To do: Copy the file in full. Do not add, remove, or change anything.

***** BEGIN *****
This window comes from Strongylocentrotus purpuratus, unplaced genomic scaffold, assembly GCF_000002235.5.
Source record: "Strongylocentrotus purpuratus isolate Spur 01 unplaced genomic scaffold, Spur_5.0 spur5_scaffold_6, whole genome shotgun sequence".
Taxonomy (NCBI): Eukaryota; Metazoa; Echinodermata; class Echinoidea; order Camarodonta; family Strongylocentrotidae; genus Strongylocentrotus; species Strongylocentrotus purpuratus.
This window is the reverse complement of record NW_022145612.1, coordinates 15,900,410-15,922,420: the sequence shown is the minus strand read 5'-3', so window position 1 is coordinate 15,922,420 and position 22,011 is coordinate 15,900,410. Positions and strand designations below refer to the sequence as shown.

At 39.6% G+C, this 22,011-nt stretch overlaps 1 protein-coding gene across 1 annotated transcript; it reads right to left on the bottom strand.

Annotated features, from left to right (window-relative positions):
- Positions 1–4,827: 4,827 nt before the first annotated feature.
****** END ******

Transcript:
This window comes from Strongylocentrotus purpuratus, unplaced genomic scaffold, assembly GCF_000002235.5.
Source record: "Strongylocentrotus purpuratus isolate Spur 01 unplaced genomic scaffold, Spur_5.0 spur5_scaffold_6, whole genome shotgun sequence".
Taxonomy (NCBI): Eukaryota; Metazoa; Echinodermata; class Echinoidea; order Camarodonta; family Strongylocentrotidae; genus Strongylocentrotus; species Strongylocentrotus purpuratus.
This window is the reverse complement of record NW_022145612.1, coordinates 15,900,410-15,922,420: the sequence shown is the minus strand read 5'-3', so window position 1 is coordinate 15,922,420 and position 22,011 is coordinate 15,900,410. Positions and strand designations below refer to the sequence as shown.

At 39.6% G+C, this 22,011-nt stretch overlaps 1 protein-coding gene across 1 annotated transcript; it reads right to left on the bottom strand.

Annotated features, from left to right (window-relative positions):
- Positions 1–4,827: 4,827 nt before the first annotated feature.